Alcalá de Henares, which means citadel on the Henares river, is a town thirty minutes outside of Madrid by train. Famous Spanish author Miguel de Cervantes, who wrote Don Quixote has brought this town fame for being his birth town (though he grew up elsewhere). On an recent visit to Madrid to visit my dear friend Angelica, we decided to trade in the hectic-ness of Madrid for an afternoon in a medieval town. We braved overcast skies and visited this quaint town on a Saturday afternoon. I quickly scoured a few Spanish expat blogs before we headed to Atocha train station to take a cercania (local trains) and learned Alcalá de Henares is also famous for serving free tapas with every drink you order. Score. This town is like Ameria province with a menu of tapas you can choose from with every drink you order. Who knew
We arrived at 4 in the afternoon and let our senses guide us to the center of town. We didn’t bother bringing a map, though in hindsight we had one in the guidebook, nor ask anyone. Alcala is a small town and rather easy to find your way. We noticed Arab influence within minutes of arriving from when the Moors arrived in 711. It’s not only the region of Andalucia that has the beautiful Arab architecture.
We snapped pictures of the town as we made our way to the center…
...but with food always on my mind, I was worried most of the tapas bars kitchens would be closed before we would have a chance to sample Alcala’s tapas. Spain has strict eating and kitchen hours and being a food lover, I’ve learned if you don’t want to settle for a Doner Kebab or McDonald’s, you have to make food a priority with your plans to ensure you don’t arrive hungry to a closed restaurant.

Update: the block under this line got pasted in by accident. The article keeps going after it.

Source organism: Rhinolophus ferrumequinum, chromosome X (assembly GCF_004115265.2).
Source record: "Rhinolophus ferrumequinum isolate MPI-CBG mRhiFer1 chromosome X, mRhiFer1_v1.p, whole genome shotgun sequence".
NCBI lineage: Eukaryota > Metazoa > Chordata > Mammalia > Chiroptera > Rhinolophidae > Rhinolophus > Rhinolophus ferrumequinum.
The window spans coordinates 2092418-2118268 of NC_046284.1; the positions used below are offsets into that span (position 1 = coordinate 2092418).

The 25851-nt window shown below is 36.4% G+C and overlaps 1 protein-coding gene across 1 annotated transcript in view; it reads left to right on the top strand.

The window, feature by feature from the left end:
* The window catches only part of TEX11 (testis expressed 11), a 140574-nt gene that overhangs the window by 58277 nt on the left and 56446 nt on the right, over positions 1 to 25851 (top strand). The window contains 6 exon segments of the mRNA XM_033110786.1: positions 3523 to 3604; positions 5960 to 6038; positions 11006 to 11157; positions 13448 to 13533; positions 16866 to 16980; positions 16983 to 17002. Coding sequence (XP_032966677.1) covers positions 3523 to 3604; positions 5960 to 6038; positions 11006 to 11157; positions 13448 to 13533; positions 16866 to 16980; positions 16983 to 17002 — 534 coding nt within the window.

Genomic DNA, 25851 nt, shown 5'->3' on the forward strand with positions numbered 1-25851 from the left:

We ran into the first bar we saw, Indalo, and I recognized the name from the blogs and a guidebook, both giving this place a worthy mention. “This place must be good, I keep hearing about it,” I thought. As we sat down, I asked the waiter if the kitchen was still open and seemed surprised by the question and told him our drink orders. We looked over the menus with photos of over 40 tapas and you know what? I wasn’t impressed and only a few sounded appetizing. Maybe it’s because I lived in the land of free tapas last year, I had my fill of mediocre and excellent tapas. But when my tapa of croquetas arrived lukewarm, my suspicions were confirmed and I wondered why Indalo seems to be the place to be. Neither of us thought highly of the food but we’re happy to hear kitchens in Alcalá don’t close after the afternoon lunch hour, like most places in Spain do.
But with our late start and daylight savings time not on our side, and our tummies upset from eating too much salty and unhealthy food for 3 days in a row, we opted to explore the town rather than the insides of tapas bars.
We made our way to the Cervantes plaza. No one is sure of the exact place Cervantes was born but many people believe he was born where his statue stands in Cervantes plaza.
Alcala is a university town and has famous resident white storks who have made many of the tall buildings their home. The storks are a symbol of the university.
With the Henares river nearby, the storks have plenty of food and wildlife available to them to make Alcalá de Henares a perfect place to live.
Though we weren’t hungry, we decided to sample the custardy, meringue flaky, desert, Costrada. Tasty but very sugary. Our mouths enjoyed Costrada but our tummies weren’t happy with our decision.
Having a conversation with Cervantes
Angelica and I hanging out with our friend, Cervantes
Have you been to Alcalá de Henares? Have you been to an author’s town/city? If so, Where and What did you think?